I believe in an America that is officially neither Catholic, Protestant nor Jewishwhere no public official either requests or accepts instructions on public policy from the Pope, the National Council of Churches or any other ecclesiastical sourcewhere no religious body seeks to impose its will directly or indirectly upon the general populace or the public acts of its officialsand where religious liberty is so indivisible that an act against one church is treated as an act against all.
But I have to say that I know a number of Liberals who revere JFK and at least some of them openly declare that people who are serious about their religious faith have absolutely no business trying to influence public policy.
My brother, for one, saw George W. Bush in the White House as a major step toward theocracy. He thought we were becoming like Iran -- because Bush was a strong Christian. To my brother, this was just wrong.
That's right. The only previous Catholic nominee for President by a major party was Alfred E. Smith, the Democratic nominee in 1928. Some Republicans claimed during that campaign that Smith was going to turn over control of the U.S. government to the Pope, and Smith lost in a landslide to Herbert Hoover.
In my opinion, even the best of churches have forgotten their part in making America. They actually believe that there’s some kind of constitutional restriction on political speech from the pulpit and can’t even consider the possibility that they themselves planted the seeds of the American revolution.
And your brother was completely wrong. We hardly moved towards becoming a theocracy during the Bush years.
Liberals tend to hyperventilate and magnify their fears. Thus, a Christian in elected office to them means we are becoming a theocracy. Of course it’s absurd, but that’s how some liberals think.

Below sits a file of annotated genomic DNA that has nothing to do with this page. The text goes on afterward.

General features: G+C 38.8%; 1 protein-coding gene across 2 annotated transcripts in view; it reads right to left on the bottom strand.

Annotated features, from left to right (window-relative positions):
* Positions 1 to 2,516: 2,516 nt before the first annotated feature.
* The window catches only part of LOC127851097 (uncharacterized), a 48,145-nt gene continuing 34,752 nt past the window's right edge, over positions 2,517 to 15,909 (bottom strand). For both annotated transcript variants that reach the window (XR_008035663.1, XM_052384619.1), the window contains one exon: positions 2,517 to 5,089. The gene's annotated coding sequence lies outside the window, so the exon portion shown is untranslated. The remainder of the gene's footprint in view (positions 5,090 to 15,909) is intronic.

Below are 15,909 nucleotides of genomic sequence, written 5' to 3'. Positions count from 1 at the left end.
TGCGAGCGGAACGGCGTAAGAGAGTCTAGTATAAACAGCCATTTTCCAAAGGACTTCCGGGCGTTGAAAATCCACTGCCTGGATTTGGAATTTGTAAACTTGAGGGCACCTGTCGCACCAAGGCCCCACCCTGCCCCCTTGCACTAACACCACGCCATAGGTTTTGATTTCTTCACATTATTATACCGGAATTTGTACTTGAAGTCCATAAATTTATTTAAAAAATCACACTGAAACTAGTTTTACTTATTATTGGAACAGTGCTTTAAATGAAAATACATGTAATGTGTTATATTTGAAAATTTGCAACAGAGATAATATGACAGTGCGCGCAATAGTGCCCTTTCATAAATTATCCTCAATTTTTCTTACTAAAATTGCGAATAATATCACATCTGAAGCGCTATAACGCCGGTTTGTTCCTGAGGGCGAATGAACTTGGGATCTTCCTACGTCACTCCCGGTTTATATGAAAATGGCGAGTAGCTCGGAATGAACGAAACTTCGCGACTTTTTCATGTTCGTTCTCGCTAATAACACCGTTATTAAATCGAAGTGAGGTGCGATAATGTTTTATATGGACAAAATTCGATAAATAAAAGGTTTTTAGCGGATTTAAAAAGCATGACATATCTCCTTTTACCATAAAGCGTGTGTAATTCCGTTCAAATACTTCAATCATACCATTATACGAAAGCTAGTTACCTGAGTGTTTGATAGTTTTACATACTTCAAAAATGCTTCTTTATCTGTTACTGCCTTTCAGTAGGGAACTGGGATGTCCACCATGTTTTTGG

I have never understood how liberals have these free-wheeling discussions about “separation of church and state”, and then take it to mean that public officials should not have a strong faith, or any faith.
I hear all these people who also think religion has no place anywhere near government. These are the people who remove original crosses and such from seals of cities. Don’t they read the constitution? Our government was based on Gd. Do they really only want atheists in office?
This country only works if people have a basic sense of morality. I would argue that all moral authority comes from a power greater than Man. I would conclude that the Church’s reluctance to exert influence in the public square is a major reason our society is in decline.
He argued against that concept on Meet The Press from a stand-point that government should stay out of the faith business but the constitution only says that religious freedom cannot be infringed not the government's..